“We’re not very sexually compatible,” they both agreed. When I asked them how they were so certain, James offered that “It’s just not working with sex. We don’t enjoy the same things or more accurately, we both enjoy doing the same thing. I know what I’m into and what works for me. I don’t enjoy getting fucked and neither does Robert. We love each other and have a lot in common. We have a great life together, but sex is a big problem.”
“We don’t want to break up.” added Robert, “but neither of us is about to give up having sex for the rest of our lives. So what we decided was to open up the relationship to sex with other men.”
“We need your help figuring out the rules,” James said.
Since they seemed so certain of their sexual desires, having gone through the equivalent steps of Intelligently Lust independently, I agreed to help them negotiate a plan for how they could open their relationship to other sexual partners with honesty and respect. I started by asking what they each imagined as their ideal situation.
“Occasionally, I’d like to hook up with men I meet at the gym or online,” Robert answered.
“How often is occasionally?” I asked.
“That’s hard to say. Maybe every few weeks. I don’t know, whenever it happens.”
“That’s sounds like more than occasionally.” James said.
“I guess you’re right,” he laughed. “How about regularly then?” They both laughed now.
“Don’t get me wrong, I like sex a lot, but I don’t want either of us to be spending all our free time on the internet hunting for men,” James added.
“Neither do I,” Robert said sweetly. “I love the time we spend together. This isn’t about that.”
“What about starting with three-ways?” James asked.
“Nope. I don’t think that would work. I don’t mind your having sex with other men, but I’m not yet ready to watch you. Maybe down the road, but not now. How about we limit it to once a month?”
Robert shook his head.
I asked, “Do you want each other to know when you’re planning on having sex, or after you’ve had sex? Do you want to know who it’s going to be with or should it be a ‘don’t ask don’t tell’ policy?”
“I want to know,” said James. “I would rather we are up front and deal with the truth.”
“Agreed,” said Robert. “Sneaking around won’t work. But this is going to take a lot of trust. I would actually like it if we ask each other for permission before we hook up.”
“Hmmm. What? Call you and ask if it’s ok? That might be a little weird. ‘Excuse me Frank, while I call my boyfriend and see if it’s ok to fuck you.’”
They both laughed.
“Here’s what I think,” James said. “We can change it later if we want, but I don’t think we should have to ask for permission so long as it doesn’t interfere with being together. No breaking plans to have sex. Giving each other permission feels too parental.”
He turned to me. “Any suggestions?”
I thought a moment, then answered. “Yes, most people who succeed at open relationships care deeply about their primary partners, which seems to be the situation between the two of you. I understand your concern about asking permission each time, but I think since you’re doing this out of deep respect for each others’ needs, the most challenging part of this will be to preserve those feelings of respect. Some people ask how their partner feels about them having sex with someone else each time. That’s not the same as asking permission, but it does give each of you the opportunity to say, ‘that’s not cool right now,’ if there is some reason you can’t handle it at that moment. There are a lot of surprises when you open up a relationship and I think it’s best when partners navigate one event at a time.”
They both shook their heads in agreement.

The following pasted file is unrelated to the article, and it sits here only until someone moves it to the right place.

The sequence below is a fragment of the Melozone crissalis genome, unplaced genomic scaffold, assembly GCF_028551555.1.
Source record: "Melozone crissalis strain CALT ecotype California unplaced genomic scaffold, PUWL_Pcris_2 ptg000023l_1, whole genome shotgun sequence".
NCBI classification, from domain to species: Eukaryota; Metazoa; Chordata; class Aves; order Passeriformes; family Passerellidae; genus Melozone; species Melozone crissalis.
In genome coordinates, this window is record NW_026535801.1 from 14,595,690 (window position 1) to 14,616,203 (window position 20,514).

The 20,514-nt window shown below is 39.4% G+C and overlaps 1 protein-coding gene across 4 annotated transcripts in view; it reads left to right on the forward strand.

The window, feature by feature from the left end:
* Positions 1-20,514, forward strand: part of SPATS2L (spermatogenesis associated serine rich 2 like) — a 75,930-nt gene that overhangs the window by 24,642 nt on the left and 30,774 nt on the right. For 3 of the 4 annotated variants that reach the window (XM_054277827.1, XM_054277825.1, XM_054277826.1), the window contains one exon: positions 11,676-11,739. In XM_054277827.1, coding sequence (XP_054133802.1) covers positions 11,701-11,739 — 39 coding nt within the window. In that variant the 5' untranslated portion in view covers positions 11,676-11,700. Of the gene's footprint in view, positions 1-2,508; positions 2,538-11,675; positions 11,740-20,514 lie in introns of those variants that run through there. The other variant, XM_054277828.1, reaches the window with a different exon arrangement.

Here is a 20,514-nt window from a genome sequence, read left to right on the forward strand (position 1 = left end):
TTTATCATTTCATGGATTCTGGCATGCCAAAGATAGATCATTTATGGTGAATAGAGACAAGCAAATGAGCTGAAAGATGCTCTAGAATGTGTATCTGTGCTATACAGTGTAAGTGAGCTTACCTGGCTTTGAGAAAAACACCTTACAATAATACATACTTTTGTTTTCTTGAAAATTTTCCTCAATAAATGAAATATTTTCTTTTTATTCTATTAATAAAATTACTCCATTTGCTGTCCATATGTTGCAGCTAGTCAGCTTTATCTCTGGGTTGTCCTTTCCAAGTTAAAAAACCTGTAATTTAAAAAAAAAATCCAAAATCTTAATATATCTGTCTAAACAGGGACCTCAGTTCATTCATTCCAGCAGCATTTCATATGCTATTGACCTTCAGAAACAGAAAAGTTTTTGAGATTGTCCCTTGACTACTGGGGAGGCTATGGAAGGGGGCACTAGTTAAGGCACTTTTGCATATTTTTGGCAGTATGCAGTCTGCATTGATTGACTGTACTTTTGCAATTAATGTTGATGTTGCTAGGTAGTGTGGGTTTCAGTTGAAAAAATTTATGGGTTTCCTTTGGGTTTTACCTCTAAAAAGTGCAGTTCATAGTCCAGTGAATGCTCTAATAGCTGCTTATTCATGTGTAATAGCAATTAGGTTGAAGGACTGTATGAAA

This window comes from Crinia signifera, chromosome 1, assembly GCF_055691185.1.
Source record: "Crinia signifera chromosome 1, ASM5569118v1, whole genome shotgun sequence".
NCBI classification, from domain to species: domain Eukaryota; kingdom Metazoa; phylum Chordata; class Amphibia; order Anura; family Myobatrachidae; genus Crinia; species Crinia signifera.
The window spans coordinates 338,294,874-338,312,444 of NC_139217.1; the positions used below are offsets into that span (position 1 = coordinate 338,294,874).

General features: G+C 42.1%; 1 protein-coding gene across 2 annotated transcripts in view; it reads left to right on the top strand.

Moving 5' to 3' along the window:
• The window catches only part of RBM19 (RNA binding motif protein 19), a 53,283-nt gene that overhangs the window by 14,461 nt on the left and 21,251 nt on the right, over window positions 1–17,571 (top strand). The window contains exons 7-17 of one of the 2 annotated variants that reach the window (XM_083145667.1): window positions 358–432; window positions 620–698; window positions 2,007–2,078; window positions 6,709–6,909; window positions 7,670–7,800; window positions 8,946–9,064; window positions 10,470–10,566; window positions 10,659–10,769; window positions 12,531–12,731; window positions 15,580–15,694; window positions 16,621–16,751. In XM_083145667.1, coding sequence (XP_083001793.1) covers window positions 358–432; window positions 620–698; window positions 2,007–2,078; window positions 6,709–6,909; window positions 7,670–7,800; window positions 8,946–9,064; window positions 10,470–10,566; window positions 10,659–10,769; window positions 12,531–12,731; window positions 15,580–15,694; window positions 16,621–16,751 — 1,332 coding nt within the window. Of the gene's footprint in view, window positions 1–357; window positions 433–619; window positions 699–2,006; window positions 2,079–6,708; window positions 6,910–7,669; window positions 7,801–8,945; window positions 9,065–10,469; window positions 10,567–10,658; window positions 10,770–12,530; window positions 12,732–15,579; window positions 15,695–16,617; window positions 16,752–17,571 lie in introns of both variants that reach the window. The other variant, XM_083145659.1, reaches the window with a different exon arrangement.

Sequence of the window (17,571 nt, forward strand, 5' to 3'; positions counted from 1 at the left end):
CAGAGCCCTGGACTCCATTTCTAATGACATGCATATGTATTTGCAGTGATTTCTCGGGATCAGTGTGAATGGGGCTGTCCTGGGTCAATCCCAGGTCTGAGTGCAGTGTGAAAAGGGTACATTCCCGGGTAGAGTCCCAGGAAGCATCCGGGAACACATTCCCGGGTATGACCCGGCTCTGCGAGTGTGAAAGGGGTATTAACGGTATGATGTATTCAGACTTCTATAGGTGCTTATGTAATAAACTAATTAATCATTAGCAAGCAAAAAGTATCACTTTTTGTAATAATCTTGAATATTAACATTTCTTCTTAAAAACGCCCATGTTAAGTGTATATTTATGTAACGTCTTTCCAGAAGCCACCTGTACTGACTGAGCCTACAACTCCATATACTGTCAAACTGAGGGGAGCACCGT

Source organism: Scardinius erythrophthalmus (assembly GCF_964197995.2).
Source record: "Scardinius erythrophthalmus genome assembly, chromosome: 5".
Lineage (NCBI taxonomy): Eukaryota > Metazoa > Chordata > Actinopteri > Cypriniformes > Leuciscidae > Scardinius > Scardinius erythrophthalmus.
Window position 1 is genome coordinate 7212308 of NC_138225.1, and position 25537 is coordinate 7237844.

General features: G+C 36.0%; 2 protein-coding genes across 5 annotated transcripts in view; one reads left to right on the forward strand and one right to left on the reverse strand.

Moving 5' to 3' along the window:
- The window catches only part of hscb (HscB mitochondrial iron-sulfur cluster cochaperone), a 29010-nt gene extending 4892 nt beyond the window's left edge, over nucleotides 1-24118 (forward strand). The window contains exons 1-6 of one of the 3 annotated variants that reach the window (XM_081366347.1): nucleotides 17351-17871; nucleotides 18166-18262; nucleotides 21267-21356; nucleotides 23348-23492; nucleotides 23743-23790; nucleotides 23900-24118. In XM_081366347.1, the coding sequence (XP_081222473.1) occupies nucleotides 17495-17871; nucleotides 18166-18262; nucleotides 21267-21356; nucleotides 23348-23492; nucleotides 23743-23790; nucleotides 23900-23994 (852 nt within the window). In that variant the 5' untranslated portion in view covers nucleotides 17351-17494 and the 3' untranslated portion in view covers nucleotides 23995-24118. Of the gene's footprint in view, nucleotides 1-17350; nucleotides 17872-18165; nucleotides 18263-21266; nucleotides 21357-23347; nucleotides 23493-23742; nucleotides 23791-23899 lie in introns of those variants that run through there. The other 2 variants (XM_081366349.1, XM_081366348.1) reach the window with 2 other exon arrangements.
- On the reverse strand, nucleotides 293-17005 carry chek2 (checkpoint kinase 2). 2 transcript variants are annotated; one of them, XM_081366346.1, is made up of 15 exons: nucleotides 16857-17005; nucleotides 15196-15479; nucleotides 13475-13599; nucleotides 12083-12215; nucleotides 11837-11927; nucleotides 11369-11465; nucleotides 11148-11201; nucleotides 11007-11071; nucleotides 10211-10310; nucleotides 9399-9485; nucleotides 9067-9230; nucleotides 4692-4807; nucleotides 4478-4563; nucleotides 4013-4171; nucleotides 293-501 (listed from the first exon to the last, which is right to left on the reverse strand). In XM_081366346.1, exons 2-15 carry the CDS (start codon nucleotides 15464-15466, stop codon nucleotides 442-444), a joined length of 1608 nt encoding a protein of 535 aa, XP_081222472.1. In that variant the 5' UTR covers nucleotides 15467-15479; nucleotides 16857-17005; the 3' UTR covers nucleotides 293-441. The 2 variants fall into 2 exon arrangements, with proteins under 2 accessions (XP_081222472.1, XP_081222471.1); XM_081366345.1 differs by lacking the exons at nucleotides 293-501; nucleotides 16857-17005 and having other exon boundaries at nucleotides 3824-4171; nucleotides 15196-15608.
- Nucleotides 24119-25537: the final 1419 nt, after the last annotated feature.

“It’s a subtle distinction you’re making. Asking about how Robert feels versus asking for his permission,” James said. “I get your point.”
“I like the idea,” Robert added.
“What else do we need to think about?” James asked me.
“There’s always a risk of becoming involved or attached to a sexual partner,” I said. “I suppose that will be the true test of your feelings for each other. Some people make rules to try and avoid that.”
“What kind of rules? James asked.
“Like never seeing the same person more than once.”
“I like that idea,” James said.
“I do, too.”
“What about bringing someone home?” I asked.
“I’m against that. I don’t want strangers coming into the house.”
“And what about overnights?” I asked.
“I definitely don’t think we should stay overnight with anyone else either,” Robert answered.
“One last thing then,” I said. “Where do you stand with safer sex?”
“We always have safe sex with each other – condoms only. I don’t think that’s an issue,” Robert said. “Do you?”
“Of course not. We’re both HIV negative and we’d like to keep it that way.”
We ended the session with a symbolic gentlemen’s handshake affirming the boundaries set forth.
When we met again three months later, Robert and James talked openly about their experiences. Both had honored the rules and except for a few instances of rivalry in which Robert felt competitive with James because he was “getting hit on more frequently,” things seem to have gone well. We talked about feelings of jealousy, but neither experienced anything strong enough to have raised it as an issue. In fact, they both agreed there was less resentment and tension in the relationship and they were better off having opened it.
“What have you learned about yourselves during these months?” I asked.
“It’s more what I learned about Robert,” James answered. “He’s really enjoying himself. I want that for him. I don’t feel threatened in any way. What he does has nothing to do with how he feels about me. In fact, what we’re doing really speaks to the strength of our relationship. It doesn’t feel fake. I mean, you have to really love someone to work through this stuff. We have nothing holding us together, no marriage license, nothing but how we feel about each other every day.”
Robert smiled genuinely.
Stanley Siegel, Intelligent Lust.
First published 0n PsychologyToday.com on October 26, 2011.
Thank you for this wonderful article.I learned something new today. I am in a longterm relationship and I am straight. Don’t you think applying this open relationship to heterosexual relationships will pose some difficulty? I think of having it but I can’t stand the thought of my girlfriend being with someone else.